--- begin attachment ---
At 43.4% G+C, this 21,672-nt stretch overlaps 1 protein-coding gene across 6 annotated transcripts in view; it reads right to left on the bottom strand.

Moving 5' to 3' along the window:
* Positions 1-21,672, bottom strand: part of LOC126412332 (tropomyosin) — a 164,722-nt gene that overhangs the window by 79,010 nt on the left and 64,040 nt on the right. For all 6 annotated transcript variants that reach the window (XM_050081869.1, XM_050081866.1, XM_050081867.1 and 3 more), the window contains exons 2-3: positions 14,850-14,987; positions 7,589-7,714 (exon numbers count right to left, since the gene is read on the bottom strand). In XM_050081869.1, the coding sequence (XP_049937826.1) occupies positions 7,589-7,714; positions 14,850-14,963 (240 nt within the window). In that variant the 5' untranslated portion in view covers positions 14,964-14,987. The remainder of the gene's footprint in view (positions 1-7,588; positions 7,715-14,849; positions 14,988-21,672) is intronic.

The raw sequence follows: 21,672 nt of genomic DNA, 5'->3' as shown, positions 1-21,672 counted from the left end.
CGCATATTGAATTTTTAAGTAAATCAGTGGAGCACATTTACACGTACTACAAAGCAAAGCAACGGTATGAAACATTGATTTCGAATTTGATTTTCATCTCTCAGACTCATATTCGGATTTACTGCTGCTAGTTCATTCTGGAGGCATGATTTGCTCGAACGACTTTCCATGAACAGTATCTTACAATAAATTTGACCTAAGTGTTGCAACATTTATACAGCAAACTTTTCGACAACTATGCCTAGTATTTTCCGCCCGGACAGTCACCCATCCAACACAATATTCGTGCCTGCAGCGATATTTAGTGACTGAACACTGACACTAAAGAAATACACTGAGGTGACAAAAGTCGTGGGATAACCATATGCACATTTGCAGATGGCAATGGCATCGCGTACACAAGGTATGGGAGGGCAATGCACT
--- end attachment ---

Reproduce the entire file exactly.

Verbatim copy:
At 43.4% G+C, this 21,672-nt stretch overlaps 1 protein-coding gene across 6 annotated transcripts in view; it reads right to left on the bottom strand.

Moving 5' to 3' along the window:
* Positions 1-21,672, bottom strand: part of LOC126412332 (tropomyosin) — a 164,722-nt gene that overhangs the window by 79,010 nt on the left and 64,040 nt on the right. For all 6 annotated transcript variants that reach the window (XM_050081869.1, XM_050081866.1, XM_050081867.1 and 3 more), the window contains exons 2-3: positions 14,850-14,987; positions 7,589-7,714 (exon numbers count right to left, since the gene is read on the bottom strand). In XM_050081869.1, the coding sequence (XP_049937826.1) occupies positions 7,589-7,714; positions 14,850-14,963 (240 nt within the window). In that variant the 5' untranslated portion in view covers positions 14,964-14,987. The remainder of the gene's footprint in view (positions 1-7,588; positions 7,715-14,849; positions 14,988-21,672) is intronic.

The raw sequence follows: 21,672 nt of genomic DNA, 5'->3' as shown, positions 1-21,672 counted from the left end.
CGCATATTGAATTTTTAAGTAAATCAGTGGAGCACATTTACACGTACTACAAAGCAAAGCAACGGTATGAAACATTGATTTCGAATTTGATTTTCATCTCTCAGACTCATATTCGGATTTACTGCTGCTAGTTCATTCTGGAGGCATGATTTGCTCGAACGACTTTCCATGAACAGTATCTTACAATAAATTTGACCTAAGTGTTGCAACATTTATACAGCAAACTTTTCGACAACTATGCCTAGTATTTTCCGCCCGGACAGTCACCCATCCAACACAATATTCGTGCCTGCAGCGATATTTAGTGACTGAACACTGACACTAAAGAAATACACTGAGGTGACAAAAGTCGTGGGATAACCATATGCACATTTGCAGATGGCAATGGCATCGCGTACACAAGGTATGGGAGGGCAATGCACT